Anne Sexton wrote this wonderfully provocative poem. I am unsure of her context for the poem, but an elegy is a lament or a mourning for something past. As with anything, when we grow past the love and passion for what we do and the compassion for the people we do it with it is time to take our leave. I want to be remembered as ‘gracefully insane’ or eccentric. I love learning with my students and their families the second greatest reward I can receive. The first is learning with my family. I think, in both cases, I could be called somewhat ‘disarranged’.
Teaching is a place of great creative for me and fills a whole in the hole of my soul.
Oh my, Anne Sexton discovered and chose great words for teachers.
In the thin classroom, where your face
was noble and your words were all things,
I find this boily creature in your place;
find you disarranged, squatting on the window sill,
irrefutably placed up there,
like a hunk of some big frog
watching us through the V
of your woolen legs.
Even so, I must admire your skill.
You are so gracefully insane.
We fidget in our plain chairs
and pretend to catalogue
our facts for your burly sorcery
or ignore your fat blind eyes
or the prince you ate yesterday
who was wise, wise, wise.
Mark Nepo writes:
Beyond family or the culture and religion of our birth, life will lead us to discover the lineage we are a part of, the circle of kindred spirits that nourish our soul. The difficulties of living can often make us put this lineage aside to deal with trouble first. I've done this and found myself lessened for putting what matters last.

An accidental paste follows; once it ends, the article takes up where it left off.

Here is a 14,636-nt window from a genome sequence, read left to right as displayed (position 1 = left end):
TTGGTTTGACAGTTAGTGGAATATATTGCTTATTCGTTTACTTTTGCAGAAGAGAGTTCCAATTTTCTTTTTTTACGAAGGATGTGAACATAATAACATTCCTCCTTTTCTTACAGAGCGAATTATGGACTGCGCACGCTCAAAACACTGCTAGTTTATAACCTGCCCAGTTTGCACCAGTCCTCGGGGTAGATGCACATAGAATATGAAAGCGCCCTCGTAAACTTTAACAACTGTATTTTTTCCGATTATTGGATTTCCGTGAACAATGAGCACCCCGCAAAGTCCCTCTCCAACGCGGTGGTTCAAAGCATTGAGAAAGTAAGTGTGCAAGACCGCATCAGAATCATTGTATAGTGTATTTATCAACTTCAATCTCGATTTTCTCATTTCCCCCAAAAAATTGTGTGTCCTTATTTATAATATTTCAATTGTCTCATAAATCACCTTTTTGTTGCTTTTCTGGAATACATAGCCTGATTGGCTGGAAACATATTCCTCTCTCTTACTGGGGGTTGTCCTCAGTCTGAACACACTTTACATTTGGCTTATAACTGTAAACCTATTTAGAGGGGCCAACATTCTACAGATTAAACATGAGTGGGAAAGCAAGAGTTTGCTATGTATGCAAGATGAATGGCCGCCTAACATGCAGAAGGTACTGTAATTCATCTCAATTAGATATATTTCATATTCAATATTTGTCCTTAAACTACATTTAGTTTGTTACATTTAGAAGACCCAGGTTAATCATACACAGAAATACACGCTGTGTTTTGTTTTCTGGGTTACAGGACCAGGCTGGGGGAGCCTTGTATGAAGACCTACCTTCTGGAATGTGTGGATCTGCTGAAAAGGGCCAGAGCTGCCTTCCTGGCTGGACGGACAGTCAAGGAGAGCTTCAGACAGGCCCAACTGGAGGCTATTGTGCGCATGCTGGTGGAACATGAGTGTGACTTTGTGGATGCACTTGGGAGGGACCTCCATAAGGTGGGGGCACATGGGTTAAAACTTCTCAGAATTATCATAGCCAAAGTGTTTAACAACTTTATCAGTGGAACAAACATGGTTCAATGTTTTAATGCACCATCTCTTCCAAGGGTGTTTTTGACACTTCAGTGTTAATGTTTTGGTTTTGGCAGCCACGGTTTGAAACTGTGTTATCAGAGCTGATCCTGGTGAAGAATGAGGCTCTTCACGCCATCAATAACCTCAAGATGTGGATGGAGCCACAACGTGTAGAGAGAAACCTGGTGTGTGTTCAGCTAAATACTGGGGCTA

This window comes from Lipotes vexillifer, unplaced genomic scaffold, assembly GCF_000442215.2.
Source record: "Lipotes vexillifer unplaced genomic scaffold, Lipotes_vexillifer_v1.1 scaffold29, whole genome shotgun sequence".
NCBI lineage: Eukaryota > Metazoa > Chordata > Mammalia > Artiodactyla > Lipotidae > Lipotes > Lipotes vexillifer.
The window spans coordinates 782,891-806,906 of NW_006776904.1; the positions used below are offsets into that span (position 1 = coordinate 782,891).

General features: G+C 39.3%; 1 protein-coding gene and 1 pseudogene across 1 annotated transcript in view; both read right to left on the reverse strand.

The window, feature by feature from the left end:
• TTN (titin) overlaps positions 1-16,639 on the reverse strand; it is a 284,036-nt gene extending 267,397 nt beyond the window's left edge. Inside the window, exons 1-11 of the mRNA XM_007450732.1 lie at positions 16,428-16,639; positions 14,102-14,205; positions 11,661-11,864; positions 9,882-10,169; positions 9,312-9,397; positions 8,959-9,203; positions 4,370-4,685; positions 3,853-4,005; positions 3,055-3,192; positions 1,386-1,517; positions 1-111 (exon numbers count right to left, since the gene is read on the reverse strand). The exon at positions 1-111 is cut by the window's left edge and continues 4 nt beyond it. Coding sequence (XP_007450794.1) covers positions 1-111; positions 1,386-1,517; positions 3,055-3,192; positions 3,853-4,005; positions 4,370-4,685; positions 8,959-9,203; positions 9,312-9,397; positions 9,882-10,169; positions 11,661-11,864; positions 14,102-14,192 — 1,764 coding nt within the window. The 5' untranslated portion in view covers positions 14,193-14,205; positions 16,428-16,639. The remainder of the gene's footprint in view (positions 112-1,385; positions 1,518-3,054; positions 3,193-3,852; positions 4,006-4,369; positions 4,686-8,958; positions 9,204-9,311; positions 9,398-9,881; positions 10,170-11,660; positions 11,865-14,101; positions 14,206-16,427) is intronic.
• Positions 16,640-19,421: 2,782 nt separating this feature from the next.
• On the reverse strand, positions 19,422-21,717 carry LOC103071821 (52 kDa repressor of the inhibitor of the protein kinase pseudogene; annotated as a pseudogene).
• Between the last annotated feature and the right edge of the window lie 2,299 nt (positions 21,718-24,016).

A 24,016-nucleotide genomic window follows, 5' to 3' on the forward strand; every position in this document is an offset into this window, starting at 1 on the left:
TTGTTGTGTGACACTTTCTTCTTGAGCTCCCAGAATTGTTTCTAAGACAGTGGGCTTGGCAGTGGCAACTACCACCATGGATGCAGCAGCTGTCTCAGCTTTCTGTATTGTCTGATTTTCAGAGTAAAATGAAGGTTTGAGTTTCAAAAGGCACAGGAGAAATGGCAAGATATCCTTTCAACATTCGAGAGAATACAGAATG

Several years ago, I was in a small city Medicine Hat, Alberta. I was lost and stopped several people for directions. The second half of this poem by Connie Wanek reminded me of some of the directions I received. I eventually found my way.
Today, as a I read this poem, I wondered if the second half of the poem’s directions were not the ones I need some days. Occasionally, t is nice to wander. A river that winds its way through the landscape meanders. I wonder why we don’t do that more as humans? When I got to the last line about approaching the horizon on my knees it reminded me of the things I take for granted and do not take time to just meander towards.
First you’ll come to the end of the freeway.
Then it’s not so much north on Woodland Avenue
as it is a feeling that the pines are taller and weigh more,
and the road, you’ll notice,
is older with faded lines and unmown shoulders.
You’ll see a cemetery on your right
and another later on your left.
Sobered, drive on.
Drive on for miles
if the fields are full of hawkweed and daisies.
Sometimes a spotted horse
will gallop along the fence. Sometimes you’ll see
a hawk circling, sometimes a vulture.
You’ll cross the river many times
over smaller and smaller bridges.
You’ll know when you’re close;
people always say they have a sudden sensation
that the horizon, which was always far ahead,
is now directly behind them.
At this point you may want to park
and proceed on foot, or even
on your knees.
I crave a certain quiet and solitude each week. Linda Gregg wrote this remarkable poem about God taking a break as well. I am glad to hear that God is enjoys poetry. I suspect God takes a sabbath to renew the poetic and artistic energies required for the continued unfolding of the universe and for it to go ahead beautifully. In the silence, we fish for the wisdom that keeps our lives unfolding and proceeding beautifully.
There is a hush now while the hills rise up
and God is going to sleep. He trusts the ship
of Heaven to take over and proceed beautifully
as he lies dreaming in the lap of the world.
He knows the owls will guard the sweetness
of the soul in their massive keep of silence,
looking out with eyes open or closed over
the length of Tomales Bay that the herons
conform to, whitely broad in flight, white
and slim in standing. God, who thinks about
poetry all the time, breathes happily as He
repeats to Himself: There are fish in the net,
lots of fish this time in the net of the heart.